“I was country when country wasn’t cool.”
So sang that country sweetheart Loretta Lynn, the coalminer’s daughter, star behind the movie of the same name, sister to Crystal Gayle, she of the dulcet voice and the bum-length hair.
I wasn’t nearly as enamoured of Loretta as I was of her sister, but I recognized her talent and the truth of what she was saying.
When she began her career, country wasn’t considered to be exactly a sophisticated taste in music. It was “low brow,” a term right up there with “around the Bay” in Newfoundland. Country music aficionados included the female summer school students one saw on St. John’s streets in July wearing bandannas and walking hand-in-hand. Those were the girls.
The outport boys, of whom I was proud to be one, had their hands jammed into their jean pockets to look tough in case we ran across the bunch from Casey Street. We used to meet down by the fountain in front of the Colonial Building. Had my first kiss in front of the multicoloured sprays that used to fly skyward from that thing.
Girl from Moreton’s Harbour. Don’t worry, love, I won’t say your name. Do I remember her name? Absolutely, Christian and surname. I met her and her husband several times in later years but I don’t think she recognized me. The kiss lasted about a second and a half. There have been single hiccups that lasted longer. Sorry, my dear, but I was only 14, you know, and tall for my age.
Anyone of us could be expected to name Hank Williams or Kitty Wells as the world's top singers rather than Enrico Caruso or Beverly Sills. Personally, I think I may have heard the name Caruso, probably from my father, but was unfamiliar with his “greatest hits.” However, I could rhyme off “Your Cheatin’ Heart: and “Makin’ Believe” word for word. Still can.
Just as an aside comment on Ms. Sills, she was certainly a wonderful soprano in the ’60s and ’70s, and remained an active part of the New York music scene into the 2000s. Her knowledge of her next-door neighbours across the border, however, was rather scant.
I saw her as a guest contestant on “Jeopardy” one night when she quickly “rang in” on the answer, “— is the capital of Canada.” Then she momentarily froze, as many do.
“Just — just a moment,” she sputtered. “I know that. I’ve performed many times in that city. It’s … it’s … oh my. OK, I have it! This isn’t the way I’m supposed to say it, but the capital of Canada is — Saskatchewan!” she finished triumphantly.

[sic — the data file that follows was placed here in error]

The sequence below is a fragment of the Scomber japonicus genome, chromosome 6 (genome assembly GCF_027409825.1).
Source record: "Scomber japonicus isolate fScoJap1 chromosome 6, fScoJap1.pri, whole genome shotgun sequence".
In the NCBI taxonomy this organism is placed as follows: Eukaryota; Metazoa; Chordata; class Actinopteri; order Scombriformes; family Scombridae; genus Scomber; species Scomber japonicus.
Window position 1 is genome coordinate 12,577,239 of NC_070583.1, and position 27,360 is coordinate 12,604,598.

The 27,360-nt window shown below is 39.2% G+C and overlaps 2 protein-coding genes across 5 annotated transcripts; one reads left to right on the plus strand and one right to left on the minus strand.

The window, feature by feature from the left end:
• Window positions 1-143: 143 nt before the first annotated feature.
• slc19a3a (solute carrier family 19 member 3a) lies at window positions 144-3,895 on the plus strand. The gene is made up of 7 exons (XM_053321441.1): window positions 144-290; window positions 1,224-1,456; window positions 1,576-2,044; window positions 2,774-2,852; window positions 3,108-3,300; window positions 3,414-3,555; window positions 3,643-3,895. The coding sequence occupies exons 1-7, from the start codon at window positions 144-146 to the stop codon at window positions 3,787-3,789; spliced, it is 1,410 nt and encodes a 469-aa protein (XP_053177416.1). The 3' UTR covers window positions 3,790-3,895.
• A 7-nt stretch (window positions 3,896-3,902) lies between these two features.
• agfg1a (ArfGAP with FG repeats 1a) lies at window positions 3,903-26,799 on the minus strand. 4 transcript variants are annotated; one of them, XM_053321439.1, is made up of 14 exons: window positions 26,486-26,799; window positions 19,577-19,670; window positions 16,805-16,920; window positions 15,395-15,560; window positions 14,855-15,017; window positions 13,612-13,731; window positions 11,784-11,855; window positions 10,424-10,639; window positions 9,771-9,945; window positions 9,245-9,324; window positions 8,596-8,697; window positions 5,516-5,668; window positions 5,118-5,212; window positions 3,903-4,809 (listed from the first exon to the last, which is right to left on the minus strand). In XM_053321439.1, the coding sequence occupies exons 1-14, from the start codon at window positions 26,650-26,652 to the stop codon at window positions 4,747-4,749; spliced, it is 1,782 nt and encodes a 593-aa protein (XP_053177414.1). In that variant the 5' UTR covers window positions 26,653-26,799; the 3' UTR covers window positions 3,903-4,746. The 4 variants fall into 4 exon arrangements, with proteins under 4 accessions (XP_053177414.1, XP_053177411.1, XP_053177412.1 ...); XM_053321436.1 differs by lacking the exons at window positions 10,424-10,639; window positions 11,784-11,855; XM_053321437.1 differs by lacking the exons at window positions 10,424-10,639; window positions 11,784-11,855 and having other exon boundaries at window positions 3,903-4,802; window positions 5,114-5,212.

Alex Trebek looked as though he couldn’t believe his ears. I know I couldn’t believe mine.
Opera stars in general, and Beverly Sills in particular, sank mightily in my estimation.
Back to Ms. Loretta and her admission that she was country all along.
When only the low-brows and the summer school crowd with their hands clasped in each other’s or jammed firmly in their pockets would ever admit to having heard of Doc Williams and Chickie, and “My Old Brown Coat and Me” — Yep, I can still sing it in its entirety. Here are the last two lines.
Remember that an old brown coat though not so very grand
Can cover up as warm a heart as any in the land.
Ah, the tragic tales of love and betrayal, and the life lessons learned in the process. If you’re going to tie up your old hound dog in the pan of your pickup truck, make sure that the leash isn’t so long as to allow him to jump out over the tailgate when you’re doing 70 mph on the freeway in bumper-to-bumper traffic. Ouch.
And who can forget Stuart Hamblen’s “I Won’t Go Huntin’ with You, Jake/But I’ll go Chasin’ Women.” And so help me, by all that’s good and holy, I did not remember the rest of what I think was the chorus until after I had written that title. Here it is with, as near as I can remember it, Stuart’s original pronunciation:
So put them hounds back in the pen.
And quit yo’ silly grinnin’.
The moon is bright and I'm half tight,
My life is just beginnin’,
I won't go huntin’ wi’ you Jake,
But I'll go chasin’ wimmin.
They don’t write songs like that anymore, Songs that helped us grow up with the right values and attitudes. No serial killers and crazed axe murderers among us, let me tell you. Those of you who were raised on Sinatra and Tony Bennett didn’t know what you were missing.
It’s different since the Golden Age of country, or as it was known then, country and western. Kids have been raised on acid rock and rap instead of the great country and soft rock that Conway Twitty (“I Can Tell You’ve Never Been This Far Before”) and The Big Bopper (“Come on Baby, You Know What I like”) brought to the airwaves.
Good old country is still there with the likes of “I Been Flushed from the Bathroom of Your Heart” and even gospel country with “Drop Kick Me, Jesus, Through the Goalposts of Life” (so help me!).
This column is an excellent example of how everything evolves from its creation on towards its inevitable end. I began with the idea of pointing out how, as Loretta Lynn suggested, country music has become an acceptable genre to almost all music lovers.
So has open-line radio progressed from the ubiquitous “Is that you, Beel?” to what is now largely informative and intelligent programming, and continues to provide a platform for people who have no other voice.
But I was a fan even in its humble beginnings. Thus, I was supposed to carry on from there and end with, “I was Open Line When Open Line Wasn’t Cool.”
Still am. But as happens so often with this column, I got sidetracked.
Author’s note: This column had already been submitted when I heard of Bas Jamieson’s death. I’d like to record my gratitude for the part he played in my life as host of Open Line, and also express my condolences to his family.
Ed Smith lives in Springdale.